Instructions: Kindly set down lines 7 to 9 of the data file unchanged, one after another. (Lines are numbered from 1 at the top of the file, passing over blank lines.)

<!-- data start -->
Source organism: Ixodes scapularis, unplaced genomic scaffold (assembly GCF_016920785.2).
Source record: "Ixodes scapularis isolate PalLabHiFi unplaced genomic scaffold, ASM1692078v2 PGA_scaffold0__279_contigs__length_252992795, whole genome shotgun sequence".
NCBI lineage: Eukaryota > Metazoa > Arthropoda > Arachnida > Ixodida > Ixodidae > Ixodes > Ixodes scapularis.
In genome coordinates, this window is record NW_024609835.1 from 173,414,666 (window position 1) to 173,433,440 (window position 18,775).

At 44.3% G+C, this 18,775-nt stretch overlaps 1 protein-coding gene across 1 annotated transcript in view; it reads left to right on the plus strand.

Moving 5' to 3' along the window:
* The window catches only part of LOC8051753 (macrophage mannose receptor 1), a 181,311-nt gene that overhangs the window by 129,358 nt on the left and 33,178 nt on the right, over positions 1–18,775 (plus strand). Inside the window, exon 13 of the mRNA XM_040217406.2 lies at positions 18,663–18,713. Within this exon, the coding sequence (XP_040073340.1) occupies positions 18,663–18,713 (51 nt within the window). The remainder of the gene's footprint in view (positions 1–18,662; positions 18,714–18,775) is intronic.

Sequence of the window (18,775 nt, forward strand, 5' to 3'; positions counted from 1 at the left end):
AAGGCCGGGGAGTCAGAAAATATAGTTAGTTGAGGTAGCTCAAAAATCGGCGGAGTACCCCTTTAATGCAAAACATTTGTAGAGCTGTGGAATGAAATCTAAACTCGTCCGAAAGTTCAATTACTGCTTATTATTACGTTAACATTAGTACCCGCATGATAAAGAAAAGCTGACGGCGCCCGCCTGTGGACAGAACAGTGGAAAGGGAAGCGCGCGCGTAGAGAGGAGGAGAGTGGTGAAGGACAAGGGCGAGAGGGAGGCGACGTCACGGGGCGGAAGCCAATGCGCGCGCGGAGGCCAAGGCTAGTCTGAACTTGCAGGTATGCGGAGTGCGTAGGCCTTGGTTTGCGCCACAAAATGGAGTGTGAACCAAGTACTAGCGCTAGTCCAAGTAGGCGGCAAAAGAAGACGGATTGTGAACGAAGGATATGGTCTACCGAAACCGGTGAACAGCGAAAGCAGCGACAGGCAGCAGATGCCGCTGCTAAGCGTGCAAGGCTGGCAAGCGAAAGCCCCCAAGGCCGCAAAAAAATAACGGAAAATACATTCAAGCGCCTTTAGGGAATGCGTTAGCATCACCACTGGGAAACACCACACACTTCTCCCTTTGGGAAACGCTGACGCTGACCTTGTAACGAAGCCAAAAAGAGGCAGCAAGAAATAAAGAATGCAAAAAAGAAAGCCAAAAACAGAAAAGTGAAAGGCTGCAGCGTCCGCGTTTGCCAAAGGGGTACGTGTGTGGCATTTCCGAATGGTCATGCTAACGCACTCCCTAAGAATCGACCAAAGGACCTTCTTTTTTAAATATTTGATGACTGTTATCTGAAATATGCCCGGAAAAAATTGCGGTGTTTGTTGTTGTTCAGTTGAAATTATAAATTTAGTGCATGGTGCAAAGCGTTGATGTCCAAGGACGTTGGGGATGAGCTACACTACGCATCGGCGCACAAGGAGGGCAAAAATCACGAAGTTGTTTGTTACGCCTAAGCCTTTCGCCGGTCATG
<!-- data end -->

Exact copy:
* The window catches only part of LOC8051753 (macrophage mannose receptor 1), a 181,311-nt gene that overhangs the window by 129,358 nt on the left and 33,178 nt on the right, over positions 1–18,775 (plus strand). Inside the window, exon 13 of the mRNA XM_040217406.2 lies at positions 18,663–18,713. Within this exon, the coding sequence (XP_040073340.1) occupies positions 18,663–18,713 (51 nt within the window). The remainder of the gene's footprint in view (positions 1–18,662; positions 18,714–18,775) is intronic.

Sequence of the window (18,775 nt, forward strand, 5' to 3'; positions counted from 1 at the left end):
AAGGCCGGGGAGTCAGAAAATATAGTTAGTTGAGGTAGCTCAAAAATCGGCGGAGTACCCCTTTAATGCAAAACATTTGTAGAGCTGTGGAATGAAATCTAAACTCGTCCGAAAGTTCAATTACTGCTTATTATTACGTTAACATTAGTACCCGCATGATAAAGAAAAGCTGACGGCGCCCGCCTGTGGACAGAACAGTGGAAAGGGAAGCGCGCGCGTAGAGAGGAGGAGAGTGGTGAAGGACAAGGGCGAGAGGGAGGCGACGTCACGGGGCGGAAGCCAATGCGCGCGCGGAGGCCAAGGCTAGTCTGAACTTGCAGGTATGCGGAGTGCGTAGGCCTTGGTTTGCGCCACAAAATGGAGTGTGAACCAAGTACTAGCGCTAGTCCAAGTAGGCGGCAAAAGAAGACGGATTGTGAACGAAGGATATGGTCTACCGAAACCGGTGAACAGCGAAAGCAGCGACAGGCAGCAGATGCCGCTGCTAAGCGTGCAAGGCTGGCAAGCGAAAGCCCCCAAGGCCGCAAAAAAATAACGGAAAATACATTCAAGCGCCTTTAGGGAATGCGTTAGCATCACCACTGGGAAACACCACACACTTCTCCCTTTGGGAAACGCTGACGCTGACCTTGTAACGAAGCCAAAAAGAGGCAGCAAGAAATAAAGAATGCAAAAAAGAAAGCCAAAAACAGAAAAGTGAAAGGCTGCAGCGTCCGCGTTTGCCAAAGGGGTACGTGTGTGGCATTTCCGAATGGTCATGCTAACGCACTCCCTAAGAATCGACCAAAGGACCTTCTTTTTTAAATATTTGATGACTGTTATCTGAAATATGCCCGGAAAAAATTGCGGTGTTTGTTGTTGTTCAGTTGAAATTATAAATTTAGTGCATGGTGCAAAGCGTTGATGTCCAAGGACGTTGGGGATGAGCTACACTACGCATCGGCGCACAAGGAGGGCAAAAATCACGAAGTTGTTTGTTACGCCTAAGCCTTTCGCCGGTCATG